Published: Sat, January 13, 2018
Medicine | By Brett Sutton

FDA Orders Labeling Changes For Certain Cough And Cold Medicines

FDA Orders Labeling Changes For Certain Cough And Cold Medicines

FDA is also requiring the addition of safety information about the risks of misuse, abuse, addiction, overdose, death, and slowed or hard breathing to the Boxed Warning, the most prominent warning, of the drug labels for prescription cough and cold medicines containing codeine or hydrocodone.

The Food and Drug Administration released a statement Thursday saying it will require changes to safety labels on prescription opioid cough and cold medicines that contain codeine or hydrocodone, citing the "serious risks" these medicines pose to children.

FDA acts to protect children from serious risks of opioid ingredients contained in some prescription cough and cold products by revising labelling to limit paediatrics use...

The organization announced Thursday that it is now requiring manufacturers to change the labels on cough and cold medicines containing these ingredients to prevent children under 18 from using them. Labeling for the medications also is being updated with additional safety information for adult use - including an expanded Boxed Warning, the FDA's most prominent warning - notifying about the risks of misuse, abuse, addiction, overdose and death, and slowed or hard breathing that can result from exposure to codeine or hydrocodone. After a 2013 warning by the FDA not to give children codeine after tonsillectomy or adenoidectomy procedures, an American Academy of Pediatrics report in November 2017 found that about 5 percent of children were still being prescribed the drug.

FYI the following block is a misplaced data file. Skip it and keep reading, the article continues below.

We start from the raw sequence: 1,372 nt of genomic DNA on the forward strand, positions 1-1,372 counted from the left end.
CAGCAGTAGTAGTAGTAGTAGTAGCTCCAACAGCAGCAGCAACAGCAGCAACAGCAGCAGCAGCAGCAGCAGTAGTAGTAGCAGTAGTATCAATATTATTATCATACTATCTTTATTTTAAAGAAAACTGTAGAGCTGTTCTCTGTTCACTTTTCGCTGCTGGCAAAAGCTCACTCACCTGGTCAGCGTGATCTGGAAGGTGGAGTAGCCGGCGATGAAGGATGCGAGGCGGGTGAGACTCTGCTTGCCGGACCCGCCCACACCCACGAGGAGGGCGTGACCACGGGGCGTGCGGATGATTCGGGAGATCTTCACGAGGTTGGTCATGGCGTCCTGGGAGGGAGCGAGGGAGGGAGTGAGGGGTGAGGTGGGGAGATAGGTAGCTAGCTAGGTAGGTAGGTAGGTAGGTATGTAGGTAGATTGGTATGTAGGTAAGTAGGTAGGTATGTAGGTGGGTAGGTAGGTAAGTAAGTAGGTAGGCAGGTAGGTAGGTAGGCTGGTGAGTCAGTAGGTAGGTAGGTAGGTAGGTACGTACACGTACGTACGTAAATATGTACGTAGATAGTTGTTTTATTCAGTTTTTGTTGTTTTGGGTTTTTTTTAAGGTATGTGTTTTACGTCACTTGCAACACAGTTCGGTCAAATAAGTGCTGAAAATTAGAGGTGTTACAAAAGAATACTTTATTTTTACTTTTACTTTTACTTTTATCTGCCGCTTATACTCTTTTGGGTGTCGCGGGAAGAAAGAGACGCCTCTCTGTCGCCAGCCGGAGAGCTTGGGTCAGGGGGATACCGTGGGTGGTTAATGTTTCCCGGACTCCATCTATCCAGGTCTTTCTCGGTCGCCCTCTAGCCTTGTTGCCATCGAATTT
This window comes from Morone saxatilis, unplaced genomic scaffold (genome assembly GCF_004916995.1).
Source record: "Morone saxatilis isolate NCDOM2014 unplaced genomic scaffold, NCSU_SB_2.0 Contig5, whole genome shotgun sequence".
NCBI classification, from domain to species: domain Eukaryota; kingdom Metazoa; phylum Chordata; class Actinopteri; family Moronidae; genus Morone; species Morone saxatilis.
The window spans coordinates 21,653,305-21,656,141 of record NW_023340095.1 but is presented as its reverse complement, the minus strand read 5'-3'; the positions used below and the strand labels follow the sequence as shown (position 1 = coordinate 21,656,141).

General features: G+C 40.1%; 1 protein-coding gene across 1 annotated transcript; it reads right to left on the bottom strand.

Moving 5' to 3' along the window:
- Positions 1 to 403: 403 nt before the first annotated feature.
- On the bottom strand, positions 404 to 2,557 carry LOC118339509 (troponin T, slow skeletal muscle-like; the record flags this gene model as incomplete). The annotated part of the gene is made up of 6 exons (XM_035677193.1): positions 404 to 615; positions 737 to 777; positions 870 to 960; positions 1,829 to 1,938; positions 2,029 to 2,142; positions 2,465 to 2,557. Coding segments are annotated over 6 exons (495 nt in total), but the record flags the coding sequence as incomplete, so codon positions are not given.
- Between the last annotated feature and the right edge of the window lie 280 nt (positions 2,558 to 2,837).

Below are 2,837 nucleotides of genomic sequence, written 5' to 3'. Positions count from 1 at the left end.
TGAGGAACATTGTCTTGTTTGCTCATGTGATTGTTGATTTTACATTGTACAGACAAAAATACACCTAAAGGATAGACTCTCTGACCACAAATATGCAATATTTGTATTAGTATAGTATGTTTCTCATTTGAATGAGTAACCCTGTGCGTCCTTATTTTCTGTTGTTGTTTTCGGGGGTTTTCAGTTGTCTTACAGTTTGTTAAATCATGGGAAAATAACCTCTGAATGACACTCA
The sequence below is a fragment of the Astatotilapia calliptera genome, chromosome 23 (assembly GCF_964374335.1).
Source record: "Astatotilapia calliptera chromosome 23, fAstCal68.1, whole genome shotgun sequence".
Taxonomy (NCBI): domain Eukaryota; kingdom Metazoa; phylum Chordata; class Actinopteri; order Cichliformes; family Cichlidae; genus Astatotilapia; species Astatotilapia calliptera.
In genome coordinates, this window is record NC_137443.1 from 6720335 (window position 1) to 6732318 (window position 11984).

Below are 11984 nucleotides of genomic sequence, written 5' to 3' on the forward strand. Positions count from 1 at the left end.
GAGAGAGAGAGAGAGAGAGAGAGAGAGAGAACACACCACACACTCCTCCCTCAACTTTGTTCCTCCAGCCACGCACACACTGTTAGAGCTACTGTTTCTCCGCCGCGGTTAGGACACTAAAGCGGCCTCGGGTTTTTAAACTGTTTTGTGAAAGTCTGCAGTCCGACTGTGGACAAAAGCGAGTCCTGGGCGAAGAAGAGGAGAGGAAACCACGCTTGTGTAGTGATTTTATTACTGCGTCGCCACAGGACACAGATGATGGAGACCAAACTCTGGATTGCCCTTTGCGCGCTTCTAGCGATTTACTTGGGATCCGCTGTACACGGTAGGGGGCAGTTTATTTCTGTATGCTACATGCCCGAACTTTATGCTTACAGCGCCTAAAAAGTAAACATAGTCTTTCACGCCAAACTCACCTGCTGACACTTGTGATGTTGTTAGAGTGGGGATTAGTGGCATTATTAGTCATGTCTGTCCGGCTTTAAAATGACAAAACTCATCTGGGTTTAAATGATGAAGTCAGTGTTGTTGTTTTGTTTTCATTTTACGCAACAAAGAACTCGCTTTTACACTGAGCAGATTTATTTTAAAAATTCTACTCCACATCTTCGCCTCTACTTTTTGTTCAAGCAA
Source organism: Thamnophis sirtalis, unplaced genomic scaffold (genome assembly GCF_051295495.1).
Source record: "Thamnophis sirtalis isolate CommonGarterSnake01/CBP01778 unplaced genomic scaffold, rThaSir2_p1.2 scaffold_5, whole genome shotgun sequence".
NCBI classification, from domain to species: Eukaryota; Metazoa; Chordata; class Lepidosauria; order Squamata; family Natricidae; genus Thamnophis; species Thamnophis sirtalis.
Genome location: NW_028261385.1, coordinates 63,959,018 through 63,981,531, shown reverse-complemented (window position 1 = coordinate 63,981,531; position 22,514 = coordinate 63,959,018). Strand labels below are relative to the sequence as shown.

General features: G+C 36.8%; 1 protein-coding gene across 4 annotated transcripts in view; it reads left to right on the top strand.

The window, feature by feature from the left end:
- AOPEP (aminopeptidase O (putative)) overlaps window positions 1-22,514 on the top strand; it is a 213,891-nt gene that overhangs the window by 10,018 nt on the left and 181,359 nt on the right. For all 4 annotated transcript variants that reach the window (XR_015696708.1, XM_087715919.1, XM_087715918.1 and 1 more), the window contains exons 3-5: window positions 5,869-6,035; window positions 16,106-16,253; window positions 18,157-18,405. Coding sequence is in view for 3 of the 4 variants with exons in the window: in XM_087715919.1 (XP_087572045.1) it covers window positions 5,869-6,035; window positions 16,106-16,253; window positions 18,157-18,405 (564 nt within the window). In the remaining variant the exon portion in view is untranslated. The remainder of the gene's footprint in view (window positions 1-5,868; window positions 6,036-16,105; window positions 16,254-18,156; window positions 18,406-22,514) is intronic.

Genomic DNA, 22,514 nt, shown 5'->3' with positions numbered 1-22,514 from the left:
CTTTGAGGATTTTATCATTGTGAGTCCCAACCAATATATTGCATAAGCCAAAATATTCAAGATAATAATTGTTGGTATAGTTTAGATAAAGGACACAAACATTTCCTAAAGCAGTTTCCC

The new warning follows an extensive FDA review of data and a meeting of the agency's Pediatric Advisory Committee in September. Instead, they will be labeled for use only in adults aged 18 and older.

Do you reach for the cough syrup when your little one catches a cold?

"Experts indicated that although some pediatric cough symptoms do require treatment, cough due to a cold or upper respiratory infection typically does not require treatment", the agency said. The panel declared that the risks of using certain opioids in children's cough medications outweigh the benefits.

Common side effects of opioid use include headache, vomiting, dizziness, breathing difficulties and even death.

"The opioid epidemic has many origins, but can begin with exposure to [opioids] at young ages", he said. Caregivers should also read labels on non-prescription cough and cold products. If a cough medicine is prescribed, ask your child's health care professional or a pharmacist if it contains an opioid such as codeine or hydrocodone. Watch closely for signs of breathing problems in a child of any age who is taking these medicines or in infants exposed to codeine or tramadol through breastmilk.

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